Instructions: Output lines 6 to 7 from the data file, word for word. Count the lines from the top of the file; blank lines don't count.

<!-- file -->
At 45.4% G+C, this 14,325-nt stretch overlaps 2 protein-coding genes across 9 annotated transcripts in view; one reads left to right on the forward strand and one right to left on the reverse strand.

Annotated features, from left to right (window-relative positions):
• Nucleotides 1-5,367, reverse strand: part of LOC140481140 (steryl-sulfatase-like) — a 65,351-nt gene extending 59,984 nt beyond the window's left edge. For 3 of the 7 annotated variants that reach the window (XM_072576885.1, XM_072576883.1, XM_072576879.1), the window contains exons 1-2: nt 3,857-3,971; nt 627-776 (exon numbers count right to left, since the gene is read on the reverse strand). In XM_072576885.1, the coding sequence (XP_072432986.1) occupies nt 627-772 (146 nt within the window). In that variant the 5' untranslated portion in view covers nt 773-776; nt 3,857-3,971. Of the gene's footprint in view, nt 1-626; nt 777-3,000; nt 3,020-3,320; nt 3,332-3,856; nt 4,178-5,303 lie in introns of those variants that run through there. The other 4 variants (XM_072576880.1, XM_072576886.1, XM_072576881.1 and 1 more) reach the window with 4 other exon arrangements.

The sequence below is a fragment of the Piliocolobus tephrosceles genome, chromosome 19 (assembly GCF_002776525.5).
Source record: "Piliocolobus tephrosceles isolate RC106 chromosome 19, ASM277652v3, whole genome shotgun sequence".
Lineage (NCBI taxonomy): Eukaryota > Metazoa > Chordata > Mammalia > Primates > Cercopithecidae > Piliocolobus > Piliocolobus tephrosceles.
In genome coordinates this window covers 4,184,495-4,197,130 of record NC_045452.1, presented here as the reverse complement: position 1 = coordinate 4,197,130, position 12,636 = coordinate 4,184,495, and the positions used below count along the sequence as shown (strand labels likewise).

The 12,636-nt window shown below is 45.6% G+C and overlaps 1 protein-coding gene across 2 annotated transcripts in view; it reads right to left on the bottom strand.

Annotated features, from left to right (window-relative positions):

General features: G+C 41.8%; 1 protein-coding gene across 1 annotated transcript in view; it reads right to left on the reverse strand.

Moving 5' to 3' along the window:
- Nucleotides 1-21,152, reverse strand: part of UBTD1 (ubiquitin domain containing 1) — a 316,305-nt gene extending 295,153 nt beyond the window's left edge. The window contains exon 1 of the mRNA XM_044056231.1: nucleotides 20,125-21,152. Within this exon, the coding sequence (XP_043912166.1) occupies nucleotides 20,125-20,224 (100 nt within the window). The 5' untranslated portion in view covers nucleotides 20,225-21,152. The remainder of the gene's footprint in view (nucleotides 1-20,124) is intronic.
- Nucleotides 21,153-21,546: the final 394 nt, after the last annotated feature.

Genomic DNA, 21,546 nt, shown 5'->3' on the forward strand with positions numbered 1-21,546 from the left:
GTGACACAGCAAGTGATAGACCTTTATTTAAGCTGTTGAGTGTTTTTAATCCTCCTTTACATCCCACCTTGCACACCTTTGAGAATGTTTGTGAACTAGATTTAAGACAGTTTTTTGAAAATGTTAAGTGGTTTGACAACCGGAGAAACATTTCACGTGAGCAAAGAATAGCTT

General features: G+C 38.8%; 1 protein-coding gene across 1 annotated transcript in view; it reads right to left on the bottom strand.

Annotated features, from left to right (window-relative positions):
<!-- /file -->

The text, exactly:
Lineage (NCBI taxonomy): Eukaryota > Metazoa > Chordata > Mammalia > Primates > Cercopithecidae > Piliocolobus > Piliocolobus tephrosceles.
In genome coordinates this window covers 4,184,495-4,197,130 of record NC_045452.1, presented here as the reverse complement: position 1 = coordinate 4,197,130, position 12,636 = coordinate 4,184,495, and the positions used below count along the sequence as shown (strand labels likewise).